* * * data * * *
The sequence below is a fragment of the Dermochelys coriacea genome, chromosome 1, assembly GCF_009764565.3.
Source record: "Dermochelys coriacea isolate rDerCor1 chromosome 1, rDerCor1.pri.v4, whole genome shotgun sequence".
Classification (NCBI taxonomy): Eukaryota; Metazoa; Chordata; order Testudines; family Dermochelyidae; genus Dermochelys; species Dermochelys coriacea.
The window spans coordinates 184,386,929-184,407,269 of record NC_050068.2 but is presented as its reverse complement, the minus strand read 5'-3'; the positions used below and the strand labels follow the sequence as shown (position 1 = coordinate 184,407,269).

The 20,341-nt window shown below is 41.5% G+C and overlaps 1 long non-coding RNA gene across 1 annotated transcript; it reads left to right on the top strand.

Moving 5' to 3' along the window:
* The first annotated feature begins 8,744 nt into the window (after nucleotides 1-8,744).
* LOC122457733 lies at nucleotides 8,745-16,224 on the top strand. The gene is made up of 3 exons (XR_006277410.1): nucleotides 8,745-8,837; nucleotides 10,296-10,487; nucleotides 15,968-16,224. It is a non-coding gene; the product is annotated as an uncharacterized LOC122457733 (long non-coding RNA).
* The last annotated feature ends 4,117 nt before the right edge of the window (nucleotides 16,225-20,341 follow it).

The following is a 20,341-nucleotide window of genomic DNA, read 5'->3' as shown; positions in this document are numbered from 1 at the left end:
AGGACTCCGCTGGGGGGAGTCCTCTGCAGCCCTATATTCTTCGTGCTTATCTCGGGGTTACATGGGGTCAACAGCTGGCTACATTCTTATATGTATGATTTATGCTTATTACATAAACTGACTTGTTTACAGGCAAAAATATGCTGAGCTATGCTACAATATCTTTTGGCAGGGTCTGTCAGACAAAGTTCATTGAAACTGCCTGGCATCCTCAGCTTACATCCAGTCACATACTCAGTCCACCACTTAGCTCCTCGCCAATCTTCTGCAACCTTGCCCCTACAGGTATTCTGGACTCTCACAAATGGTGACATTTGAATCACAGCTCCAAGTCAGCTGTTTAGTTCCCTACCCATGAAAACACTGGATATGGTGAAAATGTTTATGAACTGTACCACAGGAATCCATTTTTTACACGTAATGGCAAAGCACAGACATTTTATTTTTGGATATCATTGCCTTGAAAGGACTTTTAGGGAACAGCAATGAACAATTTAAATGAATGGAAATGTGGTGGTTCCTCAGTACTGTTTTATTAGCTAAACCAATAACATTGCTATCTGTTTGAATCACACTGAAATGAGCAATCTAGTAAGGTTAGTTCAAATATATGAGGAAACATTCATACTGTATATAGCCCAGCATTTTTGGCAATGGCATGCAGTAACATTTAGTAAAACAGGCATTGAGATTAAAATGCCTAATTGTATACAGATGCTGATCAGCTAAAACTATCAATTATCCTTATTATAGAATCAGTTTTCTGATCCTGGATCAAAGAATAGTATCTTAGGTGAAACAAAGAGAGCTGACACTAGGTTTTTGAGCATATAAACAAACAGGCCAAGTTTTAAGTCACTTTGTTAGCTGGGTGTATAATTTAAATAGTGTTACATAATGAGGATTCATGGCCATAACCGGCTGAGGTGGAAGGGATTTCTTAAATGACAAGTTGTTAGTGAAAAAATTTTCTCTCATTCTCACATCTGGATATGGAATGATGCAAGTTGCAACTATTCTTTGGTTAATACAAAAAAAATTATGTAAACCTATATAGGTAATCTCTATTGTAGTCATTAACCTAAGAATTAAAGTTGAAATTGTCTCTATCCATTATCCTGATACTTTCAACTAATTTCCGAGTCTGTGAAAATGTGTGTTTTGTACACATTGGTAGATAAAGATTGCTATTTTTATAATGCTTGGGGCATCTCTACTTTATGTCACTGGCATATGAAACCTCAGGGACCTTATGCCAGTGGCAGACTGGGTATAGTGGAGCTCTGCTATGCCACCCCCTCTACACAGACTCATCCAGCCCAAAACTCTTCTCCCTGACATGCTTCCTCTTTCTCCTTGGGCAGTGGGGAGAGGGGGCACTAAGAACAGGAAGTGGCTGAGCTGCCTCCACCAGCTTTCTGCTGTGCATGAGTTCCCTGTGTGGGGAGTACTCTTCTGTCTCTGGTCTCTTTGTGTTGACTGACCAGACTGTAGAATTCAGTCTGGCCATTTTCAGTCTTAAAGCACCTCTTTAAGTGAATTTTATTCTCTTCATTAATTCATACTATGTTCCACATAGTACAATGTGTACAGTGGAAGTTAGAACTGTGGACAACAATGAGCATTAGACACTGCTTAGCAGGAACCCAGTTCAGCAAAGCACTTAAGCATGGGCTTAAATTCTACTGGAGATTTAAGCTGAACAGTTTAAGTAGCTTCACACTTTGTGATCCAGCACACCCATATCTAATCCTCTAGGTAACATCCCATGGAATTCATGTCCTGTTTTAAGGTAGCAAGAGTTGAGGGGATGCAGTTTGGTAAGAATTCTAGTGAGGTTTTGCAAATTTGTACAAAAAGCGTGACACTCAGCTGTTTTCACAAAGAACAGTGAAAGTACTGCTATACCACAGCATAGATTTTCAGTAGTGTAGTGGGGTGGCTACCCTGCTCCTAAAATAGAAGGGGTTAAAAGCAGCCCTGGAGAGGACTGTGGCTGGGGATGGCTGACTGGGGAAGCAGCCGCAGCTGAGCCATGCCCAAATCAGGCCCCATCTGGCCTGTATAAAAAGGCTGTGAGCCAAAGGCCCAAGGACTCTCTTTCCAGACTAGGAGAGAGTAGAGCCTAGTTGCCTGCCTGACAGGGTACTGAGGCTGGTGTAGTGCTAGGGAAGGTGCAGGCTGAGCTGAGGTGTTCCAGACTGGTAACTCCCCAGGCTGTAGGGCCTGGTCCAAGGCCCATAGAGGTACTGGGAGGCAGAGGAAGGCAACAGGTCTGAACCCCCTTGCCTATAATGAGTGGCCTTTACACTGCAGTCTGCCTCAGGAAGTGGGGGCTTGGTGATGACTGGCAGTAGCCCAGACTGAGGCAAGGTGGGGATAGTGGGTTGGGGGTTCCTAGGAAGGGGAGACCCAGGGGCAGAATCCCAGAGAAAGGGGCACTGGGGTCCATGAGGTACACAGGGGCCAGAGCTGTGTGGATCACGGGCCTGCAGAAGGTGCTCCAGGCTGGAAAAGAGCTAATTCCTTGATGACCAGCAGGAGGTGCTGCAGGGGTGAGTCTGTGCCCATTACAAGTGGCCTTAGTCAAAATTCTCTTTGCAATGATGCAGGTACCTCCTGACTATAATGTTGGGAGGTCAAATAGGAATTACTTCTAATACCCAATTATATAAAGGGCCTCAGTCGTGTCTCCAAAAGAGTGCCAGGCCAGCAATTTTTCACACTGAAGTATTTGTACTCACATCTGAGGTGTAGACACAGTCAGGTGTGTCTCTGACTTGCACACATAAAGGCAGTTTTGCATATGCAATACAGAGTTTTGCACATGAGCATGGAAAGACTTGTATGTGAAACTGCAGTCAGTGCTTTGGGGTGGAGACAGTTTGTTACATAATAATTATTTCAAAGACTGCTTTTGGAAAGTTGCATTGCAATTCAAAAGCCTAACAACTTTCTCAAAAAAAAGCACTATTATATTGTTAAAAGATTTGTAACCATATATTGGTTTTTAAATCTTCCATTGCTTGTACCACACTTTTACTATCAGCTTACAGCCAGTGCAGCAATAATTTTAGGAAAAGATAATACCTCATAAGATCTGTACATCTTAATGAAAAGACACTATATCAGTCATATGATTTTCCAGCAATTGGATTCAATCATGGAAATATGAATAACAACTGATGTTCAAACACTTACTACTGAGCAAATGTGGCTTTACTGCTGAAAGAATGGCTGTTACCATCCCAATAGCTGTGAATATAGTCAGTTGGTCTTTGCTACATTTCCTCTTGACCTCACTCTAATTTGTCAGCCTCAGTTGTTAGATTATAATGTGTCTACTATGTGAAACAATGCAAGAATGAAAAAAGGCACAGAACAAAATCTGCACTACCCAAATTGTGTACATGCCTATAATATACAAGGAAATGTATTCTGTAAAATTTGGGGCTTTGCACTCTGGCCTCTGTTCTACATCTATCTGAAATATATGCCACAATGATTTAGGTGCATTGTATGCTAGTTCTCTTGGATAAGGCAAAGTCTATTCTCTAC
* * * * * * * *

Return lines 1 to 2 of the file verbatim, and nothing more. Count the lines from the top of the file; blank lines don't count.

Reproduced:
The sequence below is a fragment of the Dermochelys coriacea genome, chromosome 1, assembly GCF_009764565.3.
Source record: "Dermochelys coriacea isolate rDerCor1 chromosome 1, rDerCor1.pri.v4, whole genome shotgun sequence".